containerId = 'tomcat6x'
    port = 9090

    deployable {
        file = file('/home/foo/bar/web-services.war')
        context = 'web-services'
    }

    deployable {
        file = file('/home/foo/bar/web-app.war')
        context = 'web-app'
    }

    deployable {
        file = file('/home/foo/bar/enterprise-app.ear')
        context = 'enterprise-app'
    }

    local {
        homeDir = file('/home/user/dev/tools/apache-tomcat-6.0.32')
    }
}

Is there a way to let Cargo automatically install the container I'd like to use?

Cargo allows for defining a container that gets automatically downloaded and installed on your local disk. All you need to do is to specify the installer closure. The following code snippet downloads, installs and uses Tomcat 7:

cargo {
    containerId = 'tomcat7x'

    local {
        installer {
            installUrl = 'http://apache.osuosl.org/tomcat/tomcat-7/v7.0.27/bin/apache-tomcat-7.0.27.zip'
            downloadDir = file("$buildDir/download")
            extractDir = file("$buildDir/extract")
        }
    }
}

I'd like to add a configuration file to my local container. How do I do that?

For local containers a closure named configFile can be used that defines the source file and directory you would like to use the file from at runtime. If you need more than one just create multiple configFile closures.

cargo {
    containerId = 'jboss5x'

    local {
        configFile {
            file = file('src/main/jboss5/login-config.xml')
            toDir = file('conf')
        }

        configFile {
            file = file('src/main/jboss5/sample-roles.properties')
            toDir = file('conf/props')
        }

        configFile {
            file = file('src/main/jboss5/sample-users.properties')
            toDir = file('conf/props')
        }
    }
}

To add binary file(s) you should use file closure(s) instead:

cargo {
    containerId = 'glassfish3x'

    local {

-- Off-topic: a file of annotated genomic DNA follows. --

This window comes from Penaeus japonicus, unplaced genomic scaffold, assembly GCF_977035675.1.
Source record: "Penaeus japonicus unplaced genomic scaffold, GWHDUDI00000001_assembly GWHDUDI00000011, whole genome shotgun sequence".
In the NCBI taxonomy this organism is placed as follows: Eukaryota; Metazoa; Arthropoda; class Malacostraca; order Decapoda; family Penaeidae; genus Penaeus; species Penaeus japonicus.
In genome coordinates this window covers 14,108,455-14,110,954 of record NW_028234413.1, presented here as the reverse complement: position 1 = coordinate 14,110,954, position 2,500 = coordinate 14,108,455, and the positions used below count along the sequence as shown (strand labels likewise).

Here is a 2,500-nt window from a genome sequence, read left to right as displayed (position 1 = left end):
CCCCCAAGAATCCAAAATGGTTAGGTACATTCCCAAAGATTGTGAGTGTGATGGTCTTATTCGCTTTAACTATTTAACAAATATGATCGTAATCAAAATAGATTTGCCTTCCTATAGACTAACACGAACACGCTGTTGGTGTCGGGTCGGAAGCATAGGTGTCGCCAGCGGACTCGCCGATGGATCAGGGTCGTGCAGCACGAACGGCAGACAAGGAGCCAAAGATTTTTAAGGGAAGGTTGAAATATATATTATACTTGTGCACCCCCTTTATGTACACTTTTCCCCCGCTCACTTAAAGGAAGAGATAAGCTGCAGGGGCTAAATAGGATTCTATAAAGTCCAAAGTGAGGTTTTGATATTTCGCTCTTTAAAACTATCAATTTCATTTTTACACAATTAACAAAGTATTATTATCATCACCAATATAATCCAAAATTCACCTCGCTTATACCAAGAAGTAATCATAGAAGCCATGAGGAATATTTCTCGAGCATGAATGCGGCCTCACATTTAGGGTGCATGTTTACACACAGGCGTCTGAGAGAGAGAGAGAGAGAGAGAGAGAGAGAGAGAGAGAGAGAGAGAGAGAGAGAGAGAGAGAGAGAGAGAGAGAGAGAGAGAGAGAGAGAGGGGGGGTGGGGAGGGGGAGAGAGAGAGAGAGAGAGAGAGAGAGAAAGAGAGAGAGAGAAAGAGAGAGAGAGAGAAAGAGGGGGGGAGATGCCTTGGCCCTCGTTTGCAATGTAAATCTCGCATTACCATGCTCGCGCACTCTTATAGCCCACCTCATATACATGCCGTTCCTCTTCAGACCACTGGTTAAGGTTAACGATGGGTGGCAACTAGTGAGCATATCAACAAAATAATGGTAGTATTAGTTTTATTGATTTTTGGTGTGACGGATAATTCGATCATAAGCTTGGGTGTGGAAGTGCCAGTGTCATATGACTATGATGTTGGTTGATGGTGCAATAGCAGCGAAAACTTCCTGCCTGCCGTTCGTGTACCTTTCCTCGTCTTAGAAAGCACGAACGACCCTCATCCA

file {
            file = file('../config/db/mysql-connector-java-5.1.23-bin.jar')
            toDir = file('lib')
        }
    }
}

I want to set up and configure my own Cargo task for more than one container. Can this be done?

Absolutely. The Cargo base plugin provides all tasks needed to set up deployment tasks. All you need to do is to create one or more tasks and configure the mandatory properties. The following example shows how to set up local container tasks for Tomcat and Jetty:

apply plugin: 'cargo-base'

task myTomcatRun(type: org.gradle.api.plugins.cargo.tasks.local.CargoRunLocal) {
    containerId = 'tomcat7x'
    homeDir = file('/home/user/dev/tools/apache-tomcat-7.0.42')
}

task myJettyRun(type: org.gradle.api.plugins.cargo.tasks.local.CargoRunLocal) {
    containerId = 'jetty9x'
    homeDir = file('/home/user/dev/tools/jetty-distribution-9.0.4.v20130625')
}

I'd like to create deployment tasks for a rolling deployment to multiple remote containers. How do I do this?

Gradle allows for dynamically creating tasks based on your build script logic. The following example shows how to create three Tomcat deployment tasks and how to configure them with the help of a simple data structure. At the end of the script we also add another task that triggers the deployment to all remote containers.

class RemoteContainer {
    String name
    String hostname
    Integer port
    String username
    String password
}

def remoteContainers = [new RemoteContainer(name: 'tomcat1', hostname: 'remote-tomcat1',
                                            port: 9090, username: 'admin', password: 's3cr3t'),
                        new RemoteContainer(name: 'tomcat2', hostname: 'remote-tomcat2',
                                            port: 8050, username: 'deployer', password: 'qwerty'),
                        new RemoteContainer(name: 'tomcat3', hostname: 'remote-tomcat3',
                                            port: 8888, username: 'su', password: 'powerful')]

apply plugin: 'cargo-base'

remoteContainers.each { config ->
    task "deployRemote${config.name.capitalize()}"(type: org.gradle.api.plugins.cargo.tasks.remote.CargoDeployRemote) {
        description = "Deploys WAR to remote Tomcat '${config.name}'."
        containerId = 'tomcat7x'
        hostname = config.hostname
        port = config.port
        username = config.username
        password = config.password
    }
}

task deployToAllRemoteTomcats {
    dependsOn remoteContainers.collect { "deployRemote${it.name.capitalize()}" }
    description = 'Deploys to all remote Tomcat containers.'
    group = 'deployment'
}

Before a remote deployment I would like to restart my container. Can this be done?

Yes, this is possible with the help of the Cargo daemon functionality. Please refer to the Cargo online documentation for setting up the Cargo daemon JVM process and configuring a container. With this plugin, you can use custom tasks to start and stop a container. The following example stops, starts and then redeploys an artifact.

apply plugin: 'cargo'

cargo {
    ...
}

ext.tomcat7HandleId = 'tomcat7'

task cargoDaemonStop(type: org.gradle.api.plugins.cargo.tasks.daemon.CargoDaemonStop) {
    handleId = tomcat7HandleId
}

task cargoDaemonStart(type: org.gradle.api.plugins.cargo.tasks.daemon.CargoDaemonStart) {
    handleId = tomcat7HandleId
}

cargoDaemonStart.mustRunAfter cargoDaemonStop
cargoRedeployRemote.dependsOn cargoDaemonStop, cargoDaemonStart